A comparison of the approaches to building research capacity in primary care in Australia and the UK

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Nancarrow, S, Askew, D, Boyce, R, Cooke, J, & Yorks, S 2005, 'A comparison of the approaches to building research capacity in primary care in Australia and the UK', paper presented to the 4th Health Services & Policy Research Conference: Health Systems, Services and Strife, Canberra, ACT, 14-16 November.

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Background: The need to develop research capacity in primary care is now recognised internationally as a necessity for the production of high quality, effective services [1, 2, 3]. However, the approaches to developing research capacity vary between countries due to contextual differences such as systems of health care financing and organisation and the geographic dispersion of primary care practitioners.
Method: This paper examines the approaches to research capacity building in Australia and the UK by comparing the policy and health care context in each country; the applications of the policy including funding for RCB; mechanisms for allocating RCB funding; and the target practitioners. We provide specific examples of RCB activity at individual, team, organisational and network levels and where available, discuss the effectiveness of those levels against six principles of RCB.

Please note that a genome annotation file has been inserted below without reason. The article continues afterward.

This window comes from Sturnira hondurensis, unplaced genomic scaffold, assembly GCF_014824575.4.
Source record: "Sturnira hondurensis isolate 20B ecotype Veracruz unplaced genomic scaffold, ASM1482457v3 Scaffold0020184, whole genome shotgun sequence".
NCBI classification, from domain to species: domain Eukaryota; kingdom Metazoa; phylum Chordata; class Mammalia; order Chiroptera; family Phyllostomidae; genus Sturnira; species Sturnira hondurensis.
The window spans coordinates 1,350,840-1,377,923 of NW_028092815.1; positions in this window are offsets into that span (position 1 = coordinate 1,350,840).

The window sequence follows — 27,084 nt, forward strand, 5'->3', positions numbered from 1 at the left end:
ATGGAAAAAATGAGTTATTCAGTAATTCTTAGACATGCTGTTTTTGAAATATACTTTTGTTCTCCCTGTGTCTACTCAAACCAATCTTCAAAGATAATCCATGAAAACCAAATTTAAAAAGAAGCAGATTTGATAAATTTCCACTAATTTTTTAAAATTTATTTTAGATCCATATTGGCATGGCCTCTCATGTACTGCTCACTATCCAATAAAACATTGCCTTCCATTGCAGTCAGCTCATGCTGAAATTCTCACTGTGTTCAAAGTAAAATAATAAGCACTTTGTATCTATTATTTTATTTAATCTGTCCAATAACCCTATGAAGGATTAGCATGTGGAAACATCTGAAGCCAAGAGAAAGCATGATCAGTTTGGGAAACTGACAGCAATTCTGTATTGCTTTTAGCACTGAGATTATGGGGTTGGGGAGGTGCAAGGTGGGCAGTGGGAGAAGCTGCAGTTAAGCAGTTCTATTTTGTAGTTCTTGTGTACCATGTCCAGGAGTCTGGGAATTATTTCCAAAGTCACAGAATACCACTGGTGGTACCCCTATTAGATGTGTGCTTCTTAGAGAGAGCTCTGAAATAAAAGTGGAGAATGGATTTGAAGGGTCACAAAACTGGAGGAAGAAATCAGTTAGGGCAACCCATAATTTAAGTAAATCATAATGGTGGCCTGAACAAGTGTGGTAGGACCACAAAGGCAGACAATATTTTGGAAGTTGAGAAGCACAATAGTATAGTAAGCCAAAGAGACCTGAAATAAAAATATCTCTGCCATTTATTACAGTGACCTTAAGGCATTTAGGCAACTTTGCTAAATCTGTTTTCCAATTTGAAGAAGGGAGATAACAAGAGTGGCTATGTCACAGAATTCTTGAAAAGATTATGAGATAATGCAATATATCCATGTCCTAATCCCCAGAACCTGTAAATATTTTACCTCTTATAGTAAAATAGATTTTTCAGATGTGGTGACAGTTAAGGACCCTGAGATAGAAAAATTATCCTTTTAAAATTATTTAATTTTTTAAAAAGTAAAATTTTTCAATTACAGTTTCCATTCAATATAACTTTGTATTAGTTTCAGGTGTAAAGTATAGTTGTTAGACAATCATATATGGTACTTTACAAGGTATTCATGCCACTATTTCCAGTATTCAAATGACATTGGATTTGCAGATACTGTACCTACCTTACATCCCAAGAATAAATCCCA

Results: Both the Australian and UK Governments have made significant investments to develop research capacity. The major areas of focus are: – Building the research workforce in the form of fellowships and bursaries to facilitate research career progression. – Building infrastructure and networks. Such as the Federation of Primary Care Networks in the UK – Investing in research support. In the UK this includes a network of Research and Development Support Units (RDSU) to support practitioners to undertake research – Responsive funds to support projects. For example in Australia the PHC RED offer grants to primary care practitioners to submit project protocols and link this into support structures to enable capacity building and – Developing and strengthening academic infrastructure.
Conclusion: The evolution of the different approaches to research capacity building (RCB) internationally presents an opportunity for learning and sharing examples of policy development and application.